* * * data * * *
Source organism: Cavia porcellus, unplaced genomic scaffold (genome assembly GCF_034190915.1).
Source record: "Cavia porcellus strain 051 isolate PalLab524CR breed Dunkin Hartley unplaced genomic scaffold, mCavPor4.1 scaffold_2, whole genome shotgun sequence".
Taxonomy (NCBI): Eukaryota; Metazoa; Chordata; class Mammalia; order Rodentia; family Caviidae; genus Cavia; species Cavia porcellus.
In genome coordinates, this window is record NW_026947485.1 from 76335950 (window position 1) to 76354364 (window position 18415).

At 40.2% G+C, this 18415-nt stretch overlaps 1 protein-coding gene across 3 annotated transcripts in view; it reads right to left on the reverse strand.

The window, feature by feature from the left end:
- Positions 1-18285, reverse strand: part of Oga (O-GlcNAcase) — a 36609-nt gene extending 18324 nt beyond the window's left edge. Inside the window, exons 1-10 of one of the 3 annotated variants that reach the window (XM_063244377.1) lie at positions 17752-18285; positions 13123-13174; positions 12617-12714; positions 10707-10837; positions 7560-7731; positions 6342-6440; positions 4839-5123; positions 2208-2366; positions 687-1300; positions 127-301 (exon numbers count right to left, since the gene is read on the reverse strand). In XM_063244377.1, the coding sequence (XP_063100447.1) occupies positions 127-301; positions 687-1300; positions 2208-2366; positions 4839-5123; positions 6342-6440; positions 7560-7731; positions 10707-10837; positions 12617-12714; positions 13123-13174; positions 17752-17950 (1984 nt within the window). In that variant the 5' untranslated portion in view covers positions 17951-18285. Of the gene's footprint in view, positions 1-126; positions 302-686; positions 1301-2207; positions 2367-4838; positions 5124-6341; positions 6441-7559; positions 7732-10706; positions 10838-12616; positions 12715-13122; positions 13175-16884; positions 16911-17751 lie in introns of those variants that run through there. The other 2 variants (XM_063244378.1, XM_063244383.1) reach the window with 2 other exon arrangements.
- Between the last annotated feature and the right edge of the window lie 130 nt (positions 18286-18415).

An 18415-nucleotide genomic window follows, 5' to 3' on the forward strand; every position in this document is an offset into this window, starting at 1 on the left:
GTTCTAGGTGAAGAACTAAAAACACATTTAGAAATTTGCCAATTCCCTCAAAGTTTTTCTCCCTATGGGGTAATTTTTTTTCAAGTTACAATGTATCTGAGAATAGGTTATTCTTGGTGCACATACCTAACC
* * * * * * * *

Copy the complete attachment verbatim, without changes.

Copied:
Source organism: Cavia porcellus, unplaced genomic scaffold (genome assembly GCF_034190915.1).
Source record: "Cavia porcellus strain 051 isolate PalLab524CR breed Dunkin Hartley unplaced genomic scaffold, mCavPor4.1 scaffold_2, whole genome shotgun sequence".
Taxonomy (NCBI): Eukaryota; Metazoa; Chordata; class Mammalia; order Rodentia; family Caviidae; genus Cavia; species Cavia porcellus.
In genome coordinates, this window is record NW_026947485.1 from 76335950 (window position 1) to 76354364 (window position 18415).

At 40.2% G+C, this 18415-nt stretch overlaps 1 protein-coding gene across 3 annotated transcripts in view; it reads right to left on the reverse strand.

The window, feature by feature from the left end:
- Positions 1-18285, reverse strand: part of Oga (O-GlcNAcase) — a 36609-nt gene extending 18324 nt beyond the window's left edge. Inside the window, exons 1-10 of one of the 3 annotated variants that reach the window (XM_063244377.1) lie at positions 17752-18285; positions 13123-13174; positions 12617-12714; positions 10707-10837; positions 7560-7731; positions 6342-6440; positions 4839-5123; positions 2208-2366; positions 687-1300; positions 127-301 (exon numbers count right to left, since the gene is read on the reverse strand). In XM_063244377.1, the coding sequence (XP_063100447.1) occupies positions 127-301; positions 687-1300; positions 2208-2366; positions 4839-5123; positions 6342-6440; positions 7560-7731; positions 10707-10837; positions 12617-12714; positions 13123-13174; positions 17752-17950 (1984 nt within the window). In that variant the 5' untranslated portion in view covers positions 17951-18285. Of the gene's footprint in view, positions 1-126; positions 302-686; positions 1301-2207; positions 2367-4838; positions 5124-6341; positions 6441-7559; positions 7732-10706; positions 10838-12616; positions 12715-13122; positions 13175-16884; positions 16911-17751 lie in introns of those variants that run through there. The other 2 variants (XM_063244378.1, XM_063244383.1) reach the window with 2 other exon arrangements.
- Between the last annotated feature and the right edge of the window lie 130 nt (positions 18286-18415).

An 18415-nucleotide genomic window follows, 5' to 3' on the forward strand; every position in this document is an offset into this window, starting at 1 on the left:
GTTCTAGGTGAAGAACTAAAAACACATTTAGAAATTTGCCAATTCCCTCAAAGTTTTTCTCCCTATGGGGTAATTTTTTTTCAAGTTACAATGTATCTGAGAATAGGTTATTCTTGGTGCACATACCTAACC